The news of his move emerged in an internal email, reported on several news sites, which said he would concentrate on “customer engagement and advocacy”, and hand over the lead to three HP executives, who were on HP’s cloud before he arrived. Bill Hilf will handle strategy, Kerry Bailey will deal with sales, and Mark Interrante will run engineering
The move is certainly an abrupt turnaround: only one month ago HP CEO Meg Whitman named him as the person who would lead the cloud in HP’s enterprise business after the firm splits into two entities. And HP’s purchase of Eucalyptus was described by some as an “acqui-hire” to get hold of Mickos - who is something of a star entrepreneur having previously run open source database firm MySQL, which Sun Microsystems bought for $1 billion back in 2008.
However, Mickos always looked uncomfortable in the role. At HP he was leading a cloud platform based on OpenStack, an open source technology he was not 100 percent happy with. And HP’s own commitment to OpenStack was a little dubious too, given it still makes virtually all its cloud revenues from its proprietary cloud offerings.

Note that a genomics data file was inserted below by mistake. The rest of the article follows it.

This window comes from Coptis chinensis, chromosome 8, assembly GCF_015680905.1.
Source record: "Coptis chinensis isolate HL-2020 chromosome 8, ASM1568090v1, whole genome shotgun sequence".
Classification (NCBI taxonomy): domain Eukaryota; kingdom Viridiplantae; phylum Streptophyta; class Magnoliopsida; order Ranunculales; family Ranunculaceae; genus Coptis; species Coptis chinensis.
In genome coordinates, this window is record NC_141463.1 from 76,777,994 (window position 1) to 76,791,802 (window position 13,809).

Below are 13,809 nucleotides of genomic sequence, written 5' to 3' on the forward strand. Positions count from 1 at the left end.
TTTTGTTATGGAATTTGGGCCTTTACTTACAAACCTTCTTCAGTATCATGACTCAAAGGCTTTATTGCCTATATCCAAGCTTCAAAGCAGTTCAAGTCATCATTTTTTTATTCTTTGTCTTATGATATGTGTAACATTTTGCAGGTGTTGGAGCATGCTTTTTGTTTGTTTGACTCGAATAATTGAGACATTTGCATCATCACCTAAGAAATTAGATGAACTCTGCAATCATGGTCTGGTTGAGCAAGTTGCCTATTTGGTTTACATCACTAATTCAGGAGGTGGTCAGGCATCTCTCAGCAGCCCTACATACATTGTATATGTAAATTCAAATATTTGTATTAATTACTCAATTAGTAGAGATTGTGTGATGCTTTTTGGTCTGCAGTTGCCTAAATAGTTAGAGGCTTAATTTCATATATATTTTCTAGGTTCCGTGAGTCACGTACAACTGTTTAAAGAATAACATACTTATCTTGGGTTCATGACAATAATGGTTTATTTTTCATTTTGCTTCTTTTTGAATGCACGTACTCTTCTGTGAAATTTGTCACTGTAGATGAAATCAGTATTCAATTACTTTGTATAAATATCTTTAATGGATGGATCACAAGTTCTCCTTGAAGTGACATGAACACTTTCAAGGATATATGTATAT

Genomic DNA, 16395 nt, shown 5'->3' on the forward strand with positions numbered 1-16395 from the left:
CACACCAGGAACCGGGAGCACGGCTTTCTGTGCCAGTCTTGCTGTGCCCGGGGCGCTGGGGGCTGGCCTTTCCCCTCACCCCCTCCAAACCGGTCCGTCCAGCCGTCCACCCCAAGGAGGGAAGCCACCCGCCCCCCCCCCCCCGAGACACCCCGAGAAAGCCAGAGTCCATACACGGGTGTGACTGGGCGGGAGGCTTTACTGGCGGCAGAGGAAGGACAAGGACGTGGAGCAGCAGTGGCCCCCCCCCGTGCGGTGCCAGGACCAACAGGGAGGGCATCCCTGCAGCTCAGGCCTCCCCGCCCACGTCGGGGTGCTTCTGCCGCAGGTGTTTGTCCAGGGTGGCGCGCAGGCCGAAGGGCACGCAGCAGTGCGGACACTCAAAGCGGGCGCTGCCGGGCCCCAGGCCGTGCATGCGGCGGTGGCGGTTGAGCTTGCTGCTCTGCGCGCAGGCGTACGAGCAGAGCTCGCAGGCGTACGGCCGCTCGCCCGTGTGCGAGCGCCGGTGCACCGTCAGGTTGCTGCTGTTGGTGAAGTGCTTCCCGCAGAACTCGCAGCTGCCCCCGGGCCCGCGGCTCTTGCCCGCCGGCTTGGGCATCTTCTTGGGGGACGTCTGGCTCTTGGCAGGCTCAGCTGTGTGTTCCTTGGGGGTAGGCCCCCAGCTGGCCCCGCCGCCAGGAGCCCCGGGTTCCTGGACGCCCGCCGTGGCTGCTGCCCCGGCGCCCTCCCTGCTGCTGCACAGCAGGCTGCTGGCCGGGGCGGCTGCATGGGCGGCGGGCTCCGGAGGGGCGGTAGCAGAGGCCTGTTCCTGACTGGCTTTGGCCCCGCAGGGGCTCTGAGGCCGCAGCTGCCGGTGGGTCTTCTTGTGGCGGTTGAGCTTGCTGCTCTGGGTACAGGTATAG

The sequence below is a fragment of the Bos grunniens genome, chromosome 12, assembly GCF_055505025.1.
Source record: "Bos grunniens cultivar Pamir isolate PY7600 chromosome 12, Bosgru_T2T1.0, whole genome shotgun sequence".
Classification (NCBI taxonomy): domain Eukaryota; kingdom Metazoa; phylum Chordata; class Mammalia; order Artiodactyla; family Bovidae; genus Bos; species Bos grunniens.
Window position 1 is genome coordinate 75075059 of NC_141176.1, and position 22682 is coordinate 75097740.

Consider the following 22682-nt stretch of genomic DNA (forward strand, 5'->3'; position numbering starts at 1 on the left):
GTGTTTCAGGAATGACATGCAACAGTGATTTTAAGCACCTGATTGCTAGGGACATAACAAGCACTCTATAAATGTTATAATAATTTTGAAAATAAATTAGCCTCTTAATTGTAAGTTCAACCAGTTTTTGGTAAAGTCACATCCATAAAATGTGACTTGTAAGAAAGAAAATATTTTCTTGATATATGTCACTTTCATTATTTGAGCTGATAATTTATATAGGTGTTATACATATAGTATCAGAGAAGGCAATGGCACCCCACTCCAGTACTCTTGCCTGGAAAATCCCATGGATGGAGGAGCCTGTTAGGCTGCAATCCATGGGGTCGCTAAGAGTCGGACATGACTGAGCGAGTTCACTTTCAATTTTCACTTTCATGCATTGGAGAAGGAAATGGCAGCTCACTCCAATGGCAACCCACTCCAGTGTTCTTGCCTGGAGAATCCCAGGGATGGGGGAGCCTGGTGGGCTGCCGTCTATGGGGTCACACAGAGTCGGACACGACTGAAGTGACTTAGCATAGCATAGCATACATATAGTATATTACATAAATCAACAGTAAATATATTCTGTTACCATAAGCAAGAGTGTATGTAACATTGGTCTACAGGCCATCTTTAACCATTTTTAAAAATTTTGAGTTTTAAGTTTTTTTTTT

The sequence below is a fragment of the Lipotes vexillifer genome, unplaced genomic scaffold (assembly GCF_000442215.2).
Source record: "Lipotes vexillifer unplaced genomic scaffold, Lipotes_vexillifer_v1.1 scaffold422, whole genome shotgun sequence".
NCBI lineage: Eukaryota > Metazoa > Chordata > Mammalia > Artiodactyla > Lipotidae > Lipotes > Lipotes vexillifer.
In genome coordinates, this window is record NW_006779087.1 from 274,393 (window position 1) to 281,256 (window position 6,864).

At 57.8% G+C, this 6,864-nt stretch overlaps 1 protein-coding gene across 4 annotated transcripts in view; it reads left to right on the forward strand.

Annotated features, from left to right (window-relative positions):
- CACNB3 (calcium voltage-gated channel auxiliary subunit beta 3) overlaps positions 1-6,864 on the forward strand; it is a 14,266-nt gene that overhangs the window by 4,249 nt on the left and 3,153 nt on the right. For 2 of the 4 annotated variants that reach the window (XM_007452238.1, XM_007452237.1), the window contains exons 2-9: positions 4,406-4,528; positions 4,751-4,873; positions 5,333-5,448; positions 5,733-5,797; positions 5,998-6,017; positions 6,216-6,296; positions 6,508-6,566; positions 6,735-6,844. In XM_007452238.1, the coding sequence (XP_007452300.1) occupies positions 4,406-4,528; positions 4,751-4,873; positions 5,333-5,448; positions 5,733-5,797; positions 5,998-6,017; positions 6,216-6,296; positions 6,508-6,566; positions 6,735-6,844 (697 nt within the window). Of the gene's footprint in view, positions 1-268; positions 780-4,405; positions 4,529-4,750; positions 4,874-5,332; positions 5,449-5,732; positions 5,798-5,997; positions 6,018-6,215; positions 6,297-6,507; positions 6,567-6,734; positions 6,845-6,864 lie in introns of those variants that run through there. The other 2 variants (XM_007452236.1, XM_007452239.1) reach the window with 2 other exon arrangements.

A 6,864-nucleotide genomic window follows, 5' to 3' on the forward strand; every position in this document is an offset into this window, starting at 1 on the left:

HP has made a public commitment to OpenStack in its Helion cloud, but Mickos has something of a history with OpenStack.
“I’m a critical friend of OpenStack,” he told us in November when we spoke to him. But his firm Eucalyptus had been a rival; a big (and not-overly-successful) effort to build something similar around the proprietary tech of Amazon Web Services. While at Eucalyptus, Mickos had described OpenStack as the Soviet Union of the cloud”.
That was all smoothed over now, he told us, promising that HP would play nicely in the OpenStack community. But the promise was a little double-edged: “When it comes to community we have endless empathy and love,” he said. “We kill them with a smile.”
This left the question of what HP wanted with Eucalyptus at all, given it had previously backed away from building private clouds on AWS.
Meanwhile, in the OpenStack community, there is concern over the role of Helion. While HP has been promoting Helion’s support of OpenStack heavily, its proprietary Cloud System is still the majority of its business - and that, critics say, is where its heart lies.
That’s not a technology that Mickos ever showed any great interest in. It’s possible that HP shifted him becuase it has admitted to itself that it is still a very proprietary cloud vendor, that Mickos was the wrong person to lead its open source effort, and any idea of adding in AWS-based clouds is a non-starter.
Or maybe Mickos just got bored. After he sold MySQL, he only stayed a year at Sun Microsystems.